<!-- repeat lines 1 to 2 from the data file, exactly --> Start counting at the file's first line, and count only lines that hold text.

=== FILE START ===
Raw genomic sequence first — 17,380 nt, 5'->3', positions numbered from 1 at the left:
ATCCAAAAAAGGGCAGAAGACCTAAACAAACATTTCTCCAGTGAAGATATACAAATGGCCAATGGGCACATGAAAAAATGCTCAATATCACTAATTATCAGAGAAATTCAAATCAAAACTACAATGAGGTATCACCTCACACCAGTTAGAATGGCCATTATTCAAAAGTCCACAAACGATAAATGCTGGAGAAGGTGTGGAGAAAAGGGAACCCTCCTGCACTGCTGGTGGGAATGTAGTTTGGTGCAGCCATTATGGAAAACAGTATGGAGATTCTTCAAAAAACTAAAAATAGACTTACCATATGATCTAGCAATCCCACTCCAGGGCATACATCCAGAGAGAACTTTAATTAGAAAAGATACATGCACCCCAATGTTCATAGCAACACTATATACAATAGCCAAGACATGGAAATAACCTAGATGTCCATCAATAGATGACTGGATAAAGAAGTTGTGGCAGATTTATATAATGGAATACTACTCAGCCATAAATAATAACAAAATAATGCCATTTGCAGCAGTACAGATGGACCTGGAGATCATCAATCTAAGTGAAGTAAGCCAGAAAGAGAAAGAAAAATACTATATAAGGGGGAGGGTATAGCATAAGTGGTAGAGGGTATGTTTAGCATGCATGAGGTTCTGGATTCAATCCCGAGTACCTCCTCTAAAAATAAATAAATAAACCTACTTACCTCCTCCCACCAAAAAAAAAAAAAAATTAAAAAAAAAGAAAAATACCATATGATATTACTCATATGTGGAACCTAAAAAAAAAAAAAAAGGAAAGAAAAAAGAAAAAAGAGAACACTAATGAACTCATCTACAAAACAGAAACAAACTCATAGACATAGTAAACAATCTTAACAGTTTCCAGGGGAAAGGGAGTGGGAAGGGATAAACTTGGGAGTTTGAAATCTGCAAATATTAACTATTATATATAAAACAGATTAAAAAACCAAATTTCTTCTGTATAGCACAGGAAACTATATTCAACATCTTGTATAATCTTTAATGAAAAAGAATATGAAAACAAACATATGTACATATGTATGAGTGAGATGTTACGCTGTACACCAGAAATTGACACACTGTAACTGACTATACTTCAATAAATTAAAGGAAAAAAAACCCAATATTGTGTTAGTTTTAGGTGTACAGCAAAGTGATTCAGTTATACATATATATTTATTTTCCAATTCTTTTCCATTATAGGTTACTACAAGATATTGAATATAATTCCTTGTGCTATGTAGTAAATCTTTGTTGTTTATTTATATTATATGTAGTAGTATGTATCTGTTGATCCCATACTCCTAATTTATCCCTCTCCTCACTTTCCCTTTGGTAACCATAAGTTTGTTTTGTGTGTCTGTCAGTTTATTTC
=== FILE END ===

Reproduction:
Raw genomic sequence first — 17,380 nt, 5'->3', positions numbered from 1 at the left:
ATCCAAAAAAGGGCAGAAGACCTAAACAAACATTTCTCCAGTGAAGATATACAAATGGCCAATGGGCACATGAAAAAATGCTCAATATCACTAATTATCAGAGAAATTCAAATCAAAACTACAATGAGGTATCACCTCACACCAGTTAGAATGGCCATTATTCAAAAGTCCACAAACGATAAATGCTGGAGAAGGTGTGGAGAAAAGGGAACCCTCCTGCACTGCTGGTGGGAATGTAGTTTGGTGCAGCCATTATGGAAAACAGTATGGAGATTCTTCAAAAAACTAAAAATAGACTTACCATATGATCTAGCAATCCCACTCCAGGGCATACATCCAGAGAGAACTTTAATTAGAAAAGATACATGCACCCCAATGTTCATAGCAACACTATATACAATAGCCAAGACATGGAAATAACCTAGATGTCCATCAATAGATGACTGGATAAAGAAGTTGTGGCAGATTTATATAATGGAATACTACTCAGCCATAAATAATAACAAAATAATGCCATTTGCAGCAGTACAGATGGACCTGGAGATCATCAATCTAAGTGAAGTAAGCCAGAAAGAGAAAGAAAAATACTATATAAGGGGGAGGGTATAGCATAAGTGGTAGAGGGTATGTTTAGCATGCATGAGGTTCTGGATTCAATCCCGAGTACCTCCTCTAAAAATAAATAAATAAACCTACTTACCTCCTCCCACCAAAAAAAAAAAAAAATTAAAAAAAAAGAAAAATACCATATGATATTACTCATATGTGGAACCTAAAAAAAAAAAAAAAGGAAAGAAAAAAGAAAAAAGAGAACACTAATGAACTCATCTACAAAACAGAAACAAACTCATAGACATAGTAAACAATCTTAACAGTTTCCAGGGGAAAGGGAGTGGGAAGGGATAAACTTGGGAGTTTGAAATCTGCAAATATTAACTATTATATATAAAACAGATTAAAAAACCAAATTTCTTCTGTATAGCACAGGAAACTATATTCAACATCTTGTATAATCTTTAATGAAAAAGAATATGAAAACAAACATATGTACATATGTATGAGTGAGATGTTACGCTGTACACCAGAAATTGACACACTGTAACTGACTATACTTCAATAAATTAAAGGAAAAAAAACCCAATATTGTGTTAGTTTTAGGTGTACAGCAAAGTGATTCAGTTATACATATATATTTATTTTCCAATTCTTTTCCATTATAGGTTACTACAAGATATTGAATATAATTCCTTGTGCTATGTAGTAAATCTTTGTTGTTTATTTATATTATATGTAGTAGTATGTATCTGTTGATCCCATACTCCTAATTTATCCCTCTCCTCACTTTCCCTTTGGTAACCATAAGTTTGTTTTGTGTGTCTGTCAGTTTATTTC